Also, failing of one service doesn’t necessarily mean that the function the service performed is not available anymore because in most of the cases services are scaled.
In other words, duplicated, so if there is some hardware or memory or another kind of problem for one specific service, its twin brothers continue to work.
Both this and above benefit leads us to another one, which is:
Business benefits of Microservices Architecture include less energy spent on understanding separate pieces of software, less sweat on worrying about how the latest bug-fix will affect other parts of the product, less fear of breaking the application when deploying the latest tweaks.
Implementing different business requirements as different services and making them loosely coupled, i.e. less dependent on each other means that updating one of them is made much easier.
Whereas, updating one functionality of the monolithic architecture means meddling other parts of the business logic, which are not directly connected to the feature in question.
And if this feature doesn’t fit in any of already existing services, just invent another one and let it talk to the others.
Real life problems can be a little bit more complex, but the gist of the idea of using Microservices is as stated above.
Another benefit of Microservice Architecture (which is also the result of the loose coupling of components of your software and standardizing the way they communicate with each other) is the possibility to implement them in different programming languages, or using different technologies, which results in the system that is scalable and flexible.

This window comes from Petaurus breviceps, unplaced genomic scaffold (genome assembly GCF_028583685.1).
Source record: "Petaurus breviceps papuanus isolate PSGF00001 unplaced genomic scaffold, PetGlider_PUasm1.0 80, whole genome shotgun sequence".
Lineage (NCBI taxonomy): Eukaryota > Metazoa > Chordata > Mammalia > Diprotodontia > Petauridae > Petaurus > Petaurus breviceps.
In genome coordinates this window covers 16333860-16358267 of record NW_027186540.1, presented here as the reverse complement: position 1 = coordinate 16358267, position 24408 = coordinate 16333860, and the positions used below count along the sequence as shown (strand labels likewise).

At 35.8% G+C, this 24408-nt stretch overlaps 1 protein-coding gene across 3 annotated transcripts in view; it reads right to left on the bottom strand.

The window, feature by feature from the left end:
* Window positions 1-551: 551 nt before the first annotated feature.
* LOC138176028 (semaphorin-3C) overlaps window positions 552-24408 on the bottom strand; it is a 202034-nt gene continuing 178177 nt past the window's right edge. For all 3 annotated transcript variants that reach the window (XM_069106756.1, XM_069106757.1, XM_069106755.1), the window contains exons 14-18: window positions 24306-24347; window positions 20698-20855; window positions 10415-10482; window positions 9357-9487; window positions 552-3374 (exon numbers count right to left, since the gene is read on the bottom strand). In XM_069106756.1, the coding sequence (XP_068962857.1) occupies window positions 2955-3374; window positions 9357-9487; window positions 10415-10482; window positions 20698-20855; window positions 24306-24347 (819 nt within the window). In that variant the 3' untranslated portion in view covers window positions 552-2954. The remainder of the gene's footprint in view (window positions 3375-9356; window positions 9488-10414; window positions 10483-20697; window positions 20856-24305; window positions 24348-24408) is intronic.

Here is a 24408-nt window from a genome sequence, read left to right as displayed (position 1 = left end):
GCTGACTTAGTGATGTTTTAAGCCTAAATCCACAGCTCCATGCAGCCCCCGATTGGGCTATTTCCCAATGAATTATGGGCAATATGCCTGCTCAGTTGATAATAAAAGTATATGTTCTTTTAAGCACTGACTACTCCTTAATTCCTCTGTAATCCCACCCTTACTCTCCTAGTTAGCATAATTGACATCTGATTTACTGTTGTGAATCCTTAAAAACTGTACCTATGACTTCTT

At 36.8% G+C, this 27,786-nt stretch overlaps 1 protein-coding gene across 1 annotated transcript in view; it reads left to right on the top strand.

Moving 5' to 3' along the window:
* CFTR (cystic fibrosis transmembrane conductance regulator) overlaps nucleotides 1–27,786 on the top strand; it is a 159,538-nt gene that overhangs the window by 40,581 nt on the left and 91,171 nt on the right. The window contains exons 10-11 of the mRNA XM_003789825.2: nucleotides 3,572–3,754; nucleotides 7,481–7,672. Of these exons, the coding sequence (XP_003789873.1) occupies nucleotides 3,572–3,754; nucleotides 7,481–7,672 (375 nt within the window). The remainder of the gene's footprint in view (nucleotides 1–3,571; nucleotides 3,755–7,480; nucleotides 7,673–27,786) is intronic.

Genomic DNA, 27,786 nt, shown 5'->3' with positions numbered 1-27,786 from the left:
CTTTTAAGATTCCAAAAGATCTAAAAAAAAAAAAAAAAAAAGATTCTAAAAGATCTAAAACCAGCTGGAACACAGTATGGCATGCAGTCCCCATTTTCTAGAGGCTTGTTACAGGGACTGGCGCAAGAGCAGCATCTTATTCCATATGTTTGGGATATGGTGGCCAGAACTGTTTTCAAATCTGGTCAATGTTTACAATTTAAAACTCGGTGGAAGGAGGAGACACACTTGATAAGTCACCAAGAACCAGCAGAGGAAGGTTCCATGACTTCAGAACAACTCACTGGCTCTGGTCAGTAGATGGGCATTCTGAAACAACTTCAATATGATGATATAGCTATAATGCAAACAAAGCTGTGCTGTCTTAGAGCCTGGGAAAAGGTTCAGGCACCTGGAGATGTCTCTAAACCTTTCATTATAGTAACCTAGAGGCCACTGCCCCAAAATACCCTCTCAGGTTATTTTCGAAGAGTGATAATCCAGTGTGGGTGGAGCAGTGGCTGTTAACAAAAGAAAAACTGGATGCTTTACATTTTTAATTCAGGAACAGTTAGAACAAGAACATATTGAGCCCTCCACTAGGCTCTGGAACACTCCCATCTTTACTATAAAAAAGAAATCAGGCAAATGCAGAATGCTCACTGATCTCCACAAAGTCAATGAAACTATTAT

Taking advantage of a new technology or programming language for implementing a new feature for your business is now possible with Microservices and even if you need to rewrite the whole application for the purpose of keeping it up to date with the new technologies, you can do it by changing the parts of the application one by one, without the user even noticing.
One of the powers of Microservices is the ability to scale horizontally, which simply means that you can duplicate your deployed services quite easily, which, in turn, combined with load-balancing and testing for real-life case-scenarios (and that is also made easier), can be a game changer when dealing with performance issues.
Independent components are easier to test and, naturally, well-tested components make more robust software, but also, it is only fair to say that testing of parts of the software doesn’t make the software tested as a whole.